Keywords: Municipalities, spending efficiency, sub-national government finance, fiscal decentralization; DEA analysis, Tobit, SFA
    JEL: H11 H71 H72 H77
    Date: 2011–10
    URL: http://d.repec.org/n?u=RePEc:pre:wpaper:201120&r=eff
  6. By: Adriana Di Liberto; M. Sideri
    Abstract: In this paper we study the connection between economic performance and the quality of government institutions for the sample of 103 Italian NUTS3 regions. We include new measures of institutional quality calculated using data on the provision of four areas of public services - health, education, environment and energy. We depart from the vast literature that examines the role of different formal institutions on economic development and investigate if the quality of the same governing institutions matters for productivity. To get through likely endogeneity problems we focus on history to find good instruments. We firstly concentrate on the Spanish period that has been often portrayed by historians as having negatively affected the dominated areas through its legacy of inefficient bureaucracy. Secondly, unlike previous studies that are usually based on specific historical events, we collect data for all different dominations that governed each Italian province over seven centuries before the creation of the unified Italian State. Our results suggest a significant role of past historical institutions on the current public administration efficiency and, most of all, confirm that the latter matters for explaining region’s economic performance, with institutional quality differences explaining more than 20% of the observed differences in productivity levels. Our results are robust to the inclusion of different sets of controls, instruments and the use of different measures of regional economic performance.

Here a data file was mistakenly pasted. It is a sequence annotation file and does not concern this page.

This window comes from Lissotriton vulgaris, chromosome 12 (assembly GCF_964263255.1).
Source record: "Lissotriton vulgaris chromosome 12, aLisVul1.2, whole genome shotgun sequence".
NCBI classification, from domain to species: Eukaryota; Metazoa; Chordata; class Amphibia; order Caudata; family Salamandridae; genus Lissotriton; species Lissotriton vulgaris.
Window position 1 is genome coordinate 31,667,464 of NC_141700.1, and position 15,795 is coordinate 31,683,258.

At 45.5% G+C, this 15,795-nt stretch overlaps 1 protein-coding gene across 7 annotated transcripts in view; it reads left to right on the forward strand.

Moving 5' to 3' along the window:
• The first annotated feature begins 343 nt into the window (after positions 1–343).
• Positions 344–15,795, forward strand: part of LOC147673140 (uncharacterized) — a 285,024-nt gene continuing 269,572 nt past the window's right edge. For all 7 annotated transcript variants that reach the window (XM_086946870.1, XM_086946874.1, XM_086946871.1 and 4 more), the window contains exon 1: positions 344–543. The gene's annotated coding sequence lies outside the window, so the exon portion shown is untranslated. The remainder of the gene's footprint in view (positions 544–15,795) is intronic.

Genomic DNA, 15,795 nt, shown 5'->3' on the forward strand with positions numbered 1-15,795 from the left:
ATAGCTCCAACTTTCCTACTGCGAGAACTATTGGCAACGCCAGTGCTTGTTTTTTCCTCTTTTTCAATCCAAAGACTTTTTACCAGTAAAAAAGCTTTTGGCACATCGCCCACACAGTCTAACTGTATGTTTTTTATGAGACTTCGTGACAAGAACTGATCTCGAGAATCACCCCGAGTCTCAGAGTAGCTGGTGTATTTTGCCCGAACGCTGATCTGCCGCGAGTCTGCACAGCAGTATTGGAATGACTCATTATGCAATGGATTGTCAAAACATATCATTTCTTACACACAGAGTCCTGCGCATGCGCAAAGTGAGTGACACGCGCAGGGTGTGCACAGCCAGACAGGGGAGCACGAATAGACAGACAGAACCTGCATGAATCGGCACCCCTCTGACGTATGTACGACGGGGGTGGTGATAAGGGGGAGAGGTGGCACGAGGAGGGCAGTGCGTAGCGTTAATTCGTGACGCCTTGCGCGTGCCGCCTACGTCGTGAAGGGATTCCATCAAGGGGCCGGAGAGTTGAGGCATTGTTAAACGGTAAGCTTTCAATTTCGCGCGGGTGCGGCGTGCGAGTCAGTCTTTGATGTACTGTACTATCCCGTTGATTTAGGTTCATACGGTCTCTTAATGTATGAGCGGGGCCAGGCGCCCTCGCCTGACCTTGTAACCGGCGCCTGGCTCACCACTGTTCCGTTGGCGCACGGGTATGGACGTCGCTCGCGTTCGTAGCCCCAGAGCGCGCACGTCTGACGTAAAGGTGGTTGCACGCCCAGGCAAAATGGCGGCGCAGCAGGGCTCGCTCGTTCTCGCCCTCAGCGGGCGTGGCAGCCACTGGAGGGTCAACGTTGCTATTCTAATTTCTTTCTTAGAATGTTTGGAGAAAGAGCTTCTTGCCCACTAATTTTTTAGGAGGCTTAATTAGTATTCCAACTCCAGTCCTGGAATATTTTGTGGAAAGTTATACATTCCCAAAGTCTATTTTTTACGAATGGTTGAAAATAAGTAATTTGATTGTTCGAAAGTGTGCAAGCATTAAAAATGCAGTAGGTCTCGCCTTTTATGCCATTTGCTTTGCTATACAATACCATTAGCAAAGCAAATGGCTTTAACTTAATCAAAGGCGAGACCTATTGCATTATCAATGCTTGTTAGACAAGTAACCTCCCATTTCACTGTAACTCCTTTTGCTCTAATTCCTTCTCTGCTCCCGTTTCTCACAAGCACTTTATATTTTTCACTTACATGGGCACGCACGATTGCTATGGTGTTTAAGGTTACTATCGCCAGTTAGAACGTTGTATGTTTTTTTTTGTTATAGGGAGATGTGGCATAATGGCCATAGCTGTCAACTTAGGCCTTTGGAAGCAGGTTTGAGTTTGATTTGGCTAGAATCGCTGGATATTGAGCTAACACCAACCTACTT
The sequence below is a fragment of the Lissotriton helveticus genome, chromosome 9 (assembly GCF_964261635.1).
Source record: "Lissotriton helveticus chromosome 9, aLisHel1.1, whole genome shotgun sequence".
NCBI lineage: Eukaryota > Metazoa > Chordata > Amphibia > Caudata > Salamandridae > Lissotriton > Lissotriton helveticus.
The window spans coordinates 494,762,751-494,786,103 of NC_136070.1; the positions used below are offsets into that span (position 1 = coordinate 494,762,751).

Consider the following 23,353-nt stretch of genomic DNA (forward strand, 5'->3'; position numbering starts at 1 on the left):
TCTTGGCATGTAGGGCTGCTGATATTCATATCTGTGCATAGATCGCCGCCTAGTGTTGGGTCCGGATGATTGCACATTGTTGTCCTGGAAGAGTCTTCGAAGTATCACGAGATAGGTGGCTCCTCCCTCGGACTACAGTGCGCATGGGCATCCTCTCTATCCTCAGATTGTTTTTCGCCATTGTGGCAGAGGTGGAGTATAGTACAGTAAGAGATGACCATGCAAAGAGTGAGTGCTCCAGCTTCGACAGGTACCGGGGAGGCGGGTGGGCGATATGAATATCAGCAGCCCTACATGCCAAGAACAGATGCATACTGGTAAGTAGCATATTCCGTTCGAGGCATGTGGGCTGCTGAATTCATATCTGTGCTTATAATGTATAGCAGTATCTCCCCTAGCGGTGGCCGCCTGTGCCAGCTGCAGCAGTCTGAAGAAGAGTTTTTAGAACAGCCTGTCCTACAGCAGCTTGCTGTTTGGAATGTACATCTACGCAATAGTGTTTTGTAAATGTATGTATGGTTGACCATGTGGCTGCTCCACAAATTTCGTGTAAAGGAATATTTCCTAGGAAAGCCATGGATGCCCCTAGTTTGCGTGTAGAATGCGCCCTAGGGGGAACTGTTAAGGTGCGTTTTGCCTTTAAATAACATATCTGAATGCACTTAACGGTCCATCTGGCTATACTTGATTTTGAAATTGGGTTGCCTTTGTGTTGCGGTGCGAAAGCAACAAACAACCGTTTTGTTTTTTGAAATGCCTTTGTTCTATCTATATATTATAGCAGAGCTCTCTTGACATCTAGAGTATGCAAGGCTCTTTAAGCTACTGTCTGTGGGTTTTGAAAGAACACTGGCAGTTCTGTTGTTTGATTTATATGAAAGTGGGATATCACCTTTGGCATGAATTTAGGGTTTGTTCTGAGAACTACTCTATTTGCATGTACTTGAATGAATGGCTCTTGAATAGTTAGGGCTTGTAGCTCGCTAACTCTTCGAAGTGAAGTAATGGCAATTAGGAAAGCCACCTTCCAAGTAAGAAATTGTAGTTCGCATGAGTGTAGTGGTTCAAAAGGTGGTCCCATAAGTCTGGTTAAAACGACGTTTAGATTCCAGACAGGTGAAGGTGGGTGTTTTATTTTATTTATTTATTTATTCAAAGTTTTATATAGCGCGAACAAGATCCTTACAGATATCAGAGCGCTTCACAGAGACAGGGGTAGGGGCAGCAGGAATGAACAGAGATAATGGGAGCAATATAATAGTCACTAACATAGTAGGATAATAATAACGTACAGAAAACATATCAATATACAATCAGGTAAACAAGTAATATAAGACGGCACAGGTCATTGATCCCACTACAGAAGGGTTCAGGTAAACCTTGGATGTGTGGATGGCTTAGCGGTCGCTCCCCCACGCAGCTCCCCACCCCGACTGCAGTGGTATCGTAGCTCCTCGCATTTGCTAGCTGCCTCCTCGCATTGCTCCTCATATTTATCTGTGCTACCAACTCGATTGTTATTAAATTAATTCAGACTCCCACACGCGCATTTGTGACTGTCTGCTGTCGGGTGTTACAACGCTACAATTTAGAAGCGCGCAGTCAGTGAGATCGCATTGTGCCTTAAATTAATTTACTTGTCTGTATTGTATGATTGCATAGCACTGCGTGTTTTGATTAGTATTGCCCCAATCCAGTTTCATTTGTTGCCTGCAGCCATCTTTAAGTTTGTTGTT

Keywords: economic development; quality of institutions; history
    JEL: O43 O11
    Date: 2011
    URL: http://d.repec.org/n?u=RePEc:cns:cnscwp:201115&r=eff
  7. By: Delis, Manthos D; Hasan, Iftekhar; Mylonidis, Nikolaos
    Abstract: There is a growing consensus that a prolonged period of low interest rates can exert a negative impact on financial stability through the risk-taking incentives of banks. Using micro-level datasets from the US banking sector, this paper finds evidence of a highly significant negative relationship between monetary policy rates and bank-risk taking. This finding remains robust across various specifications, sub-periods and subsamples, thereby confirming the presence of an active risk-taking channel of monetary policy since the 1990s. The results, therefore, support the new responsibilities of the Fed on macro-prudential supervision to monitor systemic risks.
    Keywords: Bank risk; monetary policy; US commercial banks; Total loans; New loans
    JEL: E43 E52 G21
    Date: 2011–10–01
    URL: http://d.repec.org/n?u=RePEc:pra:mprapa:34084&r=eff
  8. By: Nakanishi, Yasuo
    Abstract: This article presents an empirical investigation of the role of IT(Information Technology)capital in the Japanese macroeconomy, with a particular focus on the adjustment of IT capital stock. We use the Translog model in this study and treat IT capital as the only quasi-fixed factor. We found that the shadow price of IT capital was largely decreased, and that there was a significant difference in the shadow prices between the beginning of the measurement periods and in recent years. There was also a high investment incentive in most periods. We found evidence for the contribution of IT capital to labor productivity, and our findings are consistent with the proposition that IT capital contributes to output growth.
    Keywords: IT capital; Translog model; productivity